The West African nation of Cameroon has once again celebrated its National Unity Day on 20 May 2019 amidst violence and bloodshed in some areas of the country. A conflict of language, culture, and resources, especially in the English speaking regions, is tearing the country apart.
The celebrations organized for the 47th time in the country’s history took place without a hitch in the nation’s capital, Yaoundé, under the careful watch of the presidential couple, Paul and Chantal Biya. However, violence and bloodshed significantly marred the celebrations in other parts of the country.
The two frontline opposition parties, the Cameroon Renaissance Movement and the Social Democratic Front, boycotted the events in solidarity with the lives lost in the English speaking regions. These two parties argued that there cannot be any celebration of “unity” while the country is being torn apart, and the government is not showing sufficient good faith in pacifically managing the conflict.
In the two English-speaking regions of the country, the only towns that were able to stage a semblance of march pass, which was void of the usual fanfare and jubilation, were Bamenda, Buea, Kumba, and Limbe. This resulted from calls to boycott the event by Anglophone separatists under the banner of Ambazonia interim government. In most places in the Anglophone Northwest and South regions, march pass, which used to last for over three hours was reduced to less than 30 minutes mostly staged by the military.
In the Northwest chief town of Bamenda, the day started with gun battles between Ambazonia fighters and government soldiers resulting in casualties on both sides. In the locality of Muyuka, soldiers shot and killed a four-month-old baby after breaking into a house. Most areas of the two restive regions experienced a similar scenario. Meanwhile, 20 May celebrations were going on in the eight French speaking regions of the country.
Cameroon has been facing a separatist movement in its English-speaking regions since 2016. The English-speaking population occupies two regions out of 10, and accounts for about 20 percent of the total population. The movement, which was originally largely peaceful, turned violent after soldiers opened fire in September and October 2017 on peaceful protesters demanding more rights for the minority English-speaking population. Since 2017, civilians have taken up arms to confront regular government soldiers. These armed groups say they are fighting for the creation of a separate state comprising the two English speaking regions, under the banner of the Federal Republic of Ambazonia.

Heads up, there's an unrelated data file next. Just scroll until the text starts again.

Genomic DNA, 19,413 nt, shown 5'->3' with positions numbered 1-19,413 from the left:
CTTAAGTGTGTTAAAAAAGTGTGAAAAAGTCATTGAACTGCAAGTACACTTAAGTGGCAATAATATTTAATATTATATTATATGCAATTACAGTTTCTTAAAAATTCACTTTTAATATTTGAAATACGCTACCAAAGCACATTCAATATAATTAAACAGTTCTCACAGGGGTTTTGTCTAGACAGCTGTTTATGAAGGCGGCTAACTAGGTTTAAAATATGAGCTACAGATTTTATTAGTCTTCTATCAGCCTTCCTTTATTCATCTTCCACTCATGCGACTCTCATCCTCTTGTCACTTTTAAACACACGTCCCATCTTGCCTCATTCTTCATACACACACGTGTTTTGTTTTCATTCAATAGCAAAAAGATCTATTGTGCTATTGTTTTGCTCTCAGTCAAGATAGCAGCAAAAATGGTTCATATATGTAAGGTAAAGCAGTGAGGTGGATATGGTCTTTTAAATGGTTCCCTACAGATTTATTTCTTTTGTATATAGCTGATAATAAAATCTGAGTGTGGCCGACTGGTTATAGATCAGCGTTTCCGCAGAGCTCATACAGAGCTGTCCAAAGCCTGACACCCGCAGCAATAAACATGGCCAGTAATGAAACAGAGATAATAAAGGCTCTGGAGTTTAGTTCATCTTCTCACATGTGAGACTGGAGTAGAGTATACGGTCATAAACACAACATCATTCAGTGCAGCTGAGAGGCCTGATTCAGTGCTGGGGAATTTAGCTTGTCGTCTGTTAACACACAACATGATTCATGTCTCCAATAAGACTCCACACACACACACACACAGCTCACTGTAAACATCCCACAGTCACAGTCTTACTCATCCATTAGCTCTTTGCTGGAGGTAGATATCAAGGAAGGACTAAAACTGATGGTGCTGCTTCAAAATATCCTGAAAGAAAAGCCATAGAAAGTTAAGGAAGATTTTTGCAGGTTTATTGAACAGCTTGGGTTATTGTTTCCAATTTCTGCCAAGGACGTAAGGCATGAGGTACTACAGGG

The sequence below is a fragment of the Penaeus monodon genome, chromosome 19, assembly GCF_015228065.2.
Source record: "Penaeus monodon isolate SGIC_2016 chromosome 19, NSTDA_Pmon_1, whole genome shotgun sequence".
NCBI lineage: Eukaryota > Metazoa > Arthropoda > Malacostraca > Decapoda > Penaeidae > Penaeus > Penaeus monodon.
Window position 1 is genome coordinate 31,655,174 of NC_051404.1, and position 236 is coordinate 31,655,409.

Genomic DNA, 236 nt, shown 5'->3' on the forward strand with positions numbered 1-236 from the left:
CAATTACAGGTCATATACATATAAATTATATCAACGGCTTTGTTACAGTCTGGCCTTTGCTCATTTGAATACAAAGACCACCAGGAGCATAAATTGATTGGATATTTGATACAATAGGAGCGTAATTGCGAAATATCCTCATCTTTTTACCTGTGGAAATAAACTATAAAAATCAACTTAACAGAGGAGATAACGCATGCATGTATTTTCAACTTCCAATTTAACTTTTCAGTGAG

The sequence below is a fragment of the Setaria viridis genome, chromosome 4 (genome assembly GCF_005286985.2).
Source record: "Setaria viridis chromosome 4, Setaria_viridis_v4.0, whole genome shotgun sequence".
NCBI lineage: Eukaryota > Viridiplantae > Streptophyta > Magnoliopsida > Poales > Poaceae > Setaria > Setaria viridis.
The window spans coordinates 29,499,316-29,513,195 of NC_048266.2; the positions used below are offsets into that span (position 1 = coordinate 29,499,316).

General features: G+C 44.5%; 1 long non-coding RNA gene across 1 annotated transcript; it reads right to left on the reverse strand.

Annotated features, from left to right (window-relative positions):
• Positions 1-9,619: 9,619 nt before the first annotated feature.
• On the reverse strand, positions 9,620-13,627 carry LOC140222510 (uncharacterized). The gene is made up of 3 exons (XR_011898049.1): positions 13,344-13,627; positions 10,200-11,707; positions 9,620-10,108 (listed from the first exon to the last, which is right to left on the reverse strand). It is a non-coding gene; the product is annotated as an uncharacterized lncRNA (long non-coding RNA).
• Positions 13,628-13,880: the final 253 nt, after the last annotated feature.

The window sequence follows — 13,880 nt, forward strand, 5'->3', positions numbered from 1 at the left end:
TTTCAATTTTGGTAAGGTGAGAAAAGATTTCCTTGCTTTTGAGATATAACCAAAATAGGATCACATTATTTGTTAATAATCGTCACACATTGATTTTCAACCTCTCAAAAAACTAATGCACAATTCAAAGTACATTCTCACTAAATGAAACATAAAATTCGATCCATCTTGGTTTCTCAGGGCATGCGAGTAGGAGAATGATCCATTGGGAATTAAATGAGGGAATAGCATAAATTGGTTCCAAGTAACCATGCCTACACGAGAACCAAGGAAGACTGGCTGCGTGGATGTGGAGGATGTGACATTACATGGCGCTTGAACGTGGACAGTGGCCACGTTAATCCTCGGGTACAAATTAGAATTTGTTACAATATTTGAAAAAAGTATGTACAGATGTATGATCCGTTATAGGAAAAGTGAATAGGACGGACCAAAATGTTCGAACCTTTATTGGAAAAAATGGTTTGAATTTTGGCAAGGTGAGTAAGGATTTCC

So far, the international community has urged the Biya regime to open negotiations with the leaders of Ambazonia, most of whom have been jailed in Yaoundé, while others are in exile. However, the Biya regime seems to believe in the use of force, which at the moment is causing more harm than good. In its latest report, Human Rights Watch reported that more than 1850 persons have been killed, more than half a million internally displaced, and tens of thousands seeking refuge in neighbouring Nigeria.
It should be recalled that French and English Cameroon came together under a federal system in 1961 to form the Federal Republic of Cameroon. This system gave more autonomy to the regions. However, on May 20, 1972, the pro-French government under President Ahidjo decided to abolish the federal system in favour of a centralized unitary system, which meant that Anglophones lost their autonomy. Since then, Anglophones have been complaining of marginalization and second-class status from successive French governments.
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